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Governing Biobanks: Challenges and Perspectives. Chih-Hsing Ho, PhD Centre for Medical Ethics and Law The University of Hong Kong chihho@hku.hk. “ Organic Bank Account ”.

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governing biobanks challenges and perspectives

Governing Biobanks: Challenges and Perspectives

Chih-Hsing Ho, PhD

Centre for Medical Ethics and Law

The University of Hong Kong

chihho@hku.hk

organic bank account
“Organic Bank Account”

To safeguard people’s most valuable assets. Rather than depositing money in a personal bank account, it is a repository for people to put in their biomaterials - blood, tissue samples and DNA - in order to earn medical interest some later day in the form of new knowledge and therapies for diseases.

(TIME, March 2009)

different names
Different Names?
  • “genetic databases”?
  • “biosample repositories”?
  • “tissue banks”?
  • Collections of human biological materials (samples) +information linkage (data)
oecd guidelines on human biobanks and genetic research databases 2009
OECD Guidelines on Human Biobanks and Genetic Research Databases (2009)

structured resources that can be used for the purpose of genetic research, and which include:

(a) human biological materials and/or information generated from their analysis; and

(b) extensive associated information

different types of biobanks
Different Types of Biobanks
  • Taking into consideration the biobanks’ nature, purpose and scope
  • Sampling: Disease-oriented vs. Population-based biobanks
  • Business models: commercial vs. non-commercial biobanks
  • Funding: public vs. private biobanks
  • Scale: large vs. small (regional) biobanks
types of samples data stored source biobanks in europe european commission ipts 2010
Types of Samples & Data Stored(source: Biobanks in Europe, European Commission IPTS, 2010)

Types of Materials Stored

Types of Data Collected and Stored

biobank composition and purpose source biobanks in europe european commission ipts 2010
Biobank Composition and Purpose(source: Biobanks in Europe, European Commission IPTS, 2010)

Ownership

Research Models

common features of biobanks
Common Features of Biobanks
  • Have an ongoing and open-ended nature, namely involving unspecified research in the future that challenges the traditional practice of informed consent.
  • The banked samples and data need to remain potentially re-identifiable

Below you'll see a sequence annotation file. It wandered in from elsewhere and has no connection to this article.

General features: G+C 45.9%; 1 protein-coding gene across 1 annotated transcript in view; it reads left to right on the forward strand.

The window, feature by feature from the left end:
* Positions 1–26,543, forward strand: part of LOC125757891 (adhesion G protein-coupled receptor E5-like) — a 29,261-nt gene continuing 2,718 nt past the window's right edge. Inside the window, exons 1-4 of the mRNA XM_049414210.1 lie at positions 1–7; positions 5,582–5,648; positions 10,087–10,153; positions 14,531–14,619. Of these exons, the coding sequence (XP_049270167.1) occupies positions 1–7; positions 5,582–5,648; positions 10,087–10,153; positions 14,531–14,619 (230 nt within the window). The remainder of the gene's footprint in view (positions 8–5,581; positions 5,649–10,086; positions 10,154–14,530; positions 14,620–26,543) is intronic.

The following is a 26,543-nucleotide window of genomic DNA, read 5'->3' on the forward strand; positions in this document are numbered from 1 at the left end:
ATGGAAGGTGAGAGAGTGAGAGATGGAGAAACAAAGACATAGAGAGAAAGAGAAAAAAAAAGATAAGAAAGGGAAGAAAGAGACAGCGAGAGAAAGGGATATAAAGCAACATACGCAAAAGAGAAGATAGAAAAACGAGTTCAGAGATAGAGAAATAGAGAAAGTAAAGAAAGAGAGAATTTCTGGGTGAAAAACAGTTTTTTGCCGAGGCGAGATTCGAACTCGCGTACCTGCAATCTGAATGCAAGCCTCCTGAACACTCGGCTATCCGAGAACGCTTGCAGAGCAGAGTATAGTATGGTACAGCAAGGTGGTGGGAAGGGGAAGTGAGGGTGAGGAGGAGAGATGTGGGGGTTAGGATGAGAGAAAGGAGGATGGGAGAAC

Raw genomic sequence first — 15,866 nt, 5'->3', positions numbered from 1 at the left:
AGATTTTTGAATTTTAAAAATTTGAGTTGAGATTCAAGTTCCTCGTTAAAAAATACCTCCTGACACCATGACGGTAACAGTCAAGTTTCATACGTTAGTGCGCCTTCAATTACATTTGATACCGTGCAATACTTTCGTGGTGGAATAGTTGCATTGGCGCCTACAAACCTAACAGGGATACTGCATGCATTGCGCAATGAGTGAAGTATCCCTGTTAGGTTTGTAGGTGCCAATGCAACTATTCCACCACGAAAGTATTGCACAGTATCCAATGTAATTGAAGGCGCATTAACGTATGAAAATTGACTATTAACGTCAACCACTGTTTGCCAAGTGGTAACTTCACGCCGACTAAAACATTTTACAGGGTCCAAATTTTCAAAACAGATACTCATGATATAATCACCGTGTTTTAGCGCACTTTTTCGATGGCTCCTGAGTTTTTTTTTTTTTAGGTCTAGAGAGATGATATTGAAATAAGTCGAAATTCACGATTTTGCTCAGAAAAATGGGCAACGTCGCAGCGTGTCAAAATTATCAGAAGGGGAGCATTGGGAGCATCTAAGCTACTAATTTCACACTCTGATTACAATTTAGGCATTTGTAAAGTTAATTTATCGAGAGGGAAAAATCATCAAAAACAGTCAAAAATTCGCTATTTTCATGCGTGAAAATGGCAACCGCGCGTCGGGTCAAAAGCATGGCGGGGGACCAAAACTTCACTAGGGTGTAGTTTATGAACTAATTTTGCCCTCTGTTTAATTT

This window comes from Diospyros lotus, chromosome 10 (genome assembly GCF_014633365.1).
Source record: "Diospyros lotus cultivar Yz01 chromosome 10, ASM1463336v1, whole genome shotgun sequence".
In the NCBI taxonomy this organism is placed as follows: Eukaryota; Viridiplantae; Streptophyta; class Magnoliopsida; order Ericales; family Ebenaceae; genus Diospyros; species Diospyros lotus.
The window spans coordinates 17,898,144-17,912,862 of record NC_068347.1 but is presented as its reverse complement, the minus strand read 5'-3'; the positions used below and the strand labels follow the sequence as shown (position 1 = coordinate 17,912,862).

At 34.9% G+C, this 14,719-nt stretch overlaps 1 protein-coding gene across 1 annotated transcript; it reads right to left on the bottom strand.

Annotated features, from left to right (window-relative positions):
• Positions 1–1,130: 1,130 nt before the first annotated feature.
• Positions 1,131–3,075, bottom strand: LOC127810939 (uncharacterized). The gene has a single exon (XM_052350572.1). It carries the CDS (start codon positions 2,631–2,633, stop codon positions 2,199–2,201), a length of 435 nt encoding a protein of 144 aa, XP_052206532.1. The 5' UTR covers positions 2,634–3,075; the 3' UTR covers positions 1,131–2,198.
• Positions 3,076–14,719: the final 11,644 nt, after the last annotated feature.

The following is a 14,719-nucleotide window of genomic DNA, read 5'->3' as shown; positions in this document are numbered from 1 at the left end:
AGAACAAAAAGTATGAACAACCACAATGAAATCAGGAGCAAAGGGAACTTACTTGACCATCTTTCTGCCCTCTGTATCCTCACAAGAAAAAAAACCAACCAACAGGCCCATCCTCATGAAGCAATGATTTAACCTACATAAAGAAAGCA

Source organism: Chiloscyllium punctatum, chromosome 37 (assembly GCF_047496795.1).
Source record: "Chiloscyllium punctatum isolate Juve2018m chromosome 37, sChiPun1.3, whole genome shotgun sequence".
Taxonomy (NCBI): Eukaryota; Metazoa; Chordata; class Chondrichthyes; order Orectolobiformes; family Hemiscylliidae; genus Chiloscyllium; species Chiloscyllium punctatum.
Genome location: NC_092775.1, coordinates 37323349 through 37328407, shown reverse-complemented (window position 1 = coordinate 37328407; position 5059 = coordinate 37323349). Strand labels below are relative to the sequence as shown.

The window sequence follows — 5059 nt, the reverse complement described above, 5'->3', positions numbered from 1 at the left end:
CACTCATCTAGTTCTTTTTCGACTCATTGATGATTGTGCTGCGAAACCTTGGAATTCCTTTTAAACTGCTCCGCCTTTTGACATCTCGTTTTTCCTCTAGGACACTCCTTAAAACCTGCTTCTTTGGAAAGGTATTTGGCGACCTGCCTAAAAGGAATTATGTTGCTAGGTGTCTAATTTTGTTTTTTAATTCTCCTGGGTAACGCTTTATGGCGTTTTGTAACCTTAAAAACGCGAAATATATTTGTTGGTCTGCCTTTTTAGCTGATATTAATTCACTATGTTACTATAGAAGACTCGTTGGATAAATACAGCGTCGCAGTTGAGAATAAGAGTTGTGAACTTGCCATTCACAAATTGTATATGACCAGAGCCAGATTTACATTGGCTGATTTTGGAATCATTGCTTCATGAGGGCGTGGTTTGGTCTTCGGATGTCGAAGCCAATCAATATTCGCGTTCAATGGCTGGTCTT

• Have a common good focus, more concerned with the public benefit future generations than with the individual benefit of participants themselves.
the way of sample handling and storage has improved significantly over the last few decades
The way of sample handling (and storage) has improved significantly over the last few decades

Before (1970s)

Now (2009)

we need biobanks
We need biobanks..
  • To Provide larger sample sizes, accurate DNA concentration and better DNA quality for genomics research
  • Genomics studies often require sample aggregation from multiple biobanks
  • Biobanks now emerging as powerful tools in post-genome translational research
purposes application
Purposes & Application
  • To find out the causes of diseases, namely to find out the interaction between genetic factors underlying common complex diseases (such as asthma, diabetes, and heart disease), which are caused by a combination of genetic variants and environment factors rather than by individual genes.
  • Translate biomedical research into diagnostic and therapeutic applications through pharmacogenomics to achieve personalised medicine and improve public health.
from genetics to genomics
From Genetics to Genomics
  • The information coming from the HGP makes possible the study of human genome, namely the entirety of human hereditary information.
  • The focus of genomics was no longer on single genes or its disorders but on interactions of those genes with each other and with the environment as well.
the low cost sequencing
The Low-cost sequencing..

“$1,000 Genome’ is not a question whether it is possible, but when it will be realized. It is unimaginable only 4 years ago.”

(Nature, 2007)

personalised medicine
Personalised Medicine

“In a handful of years, your doctor may be able to run a computer analysis of your personal genome to get a detailed profile of your health prospects.”

(Newsweek 15 Oct 2007)

gwa studies
GWA Studies
  • A new method for scientists to strategically search genetic makers that involves rapidly scanning SNPs across the complete set of human genomes to find genetic variations associated with a particular disease.
  • SNPs- single nucleotide polymorphisms- the most common type of genetic variation in individual bases that can be used as makers to locate and identify genes in DNA sequences.
personalised medicine1
Personalised Medicine

Reactive medical treatment

Proactive medical treatment

The idea of customisation of medical treatment in healthcare

All medical decisions and treatment, including preventive and therapeutic care being tailored to adapt to each individual’s particular genetic makeup.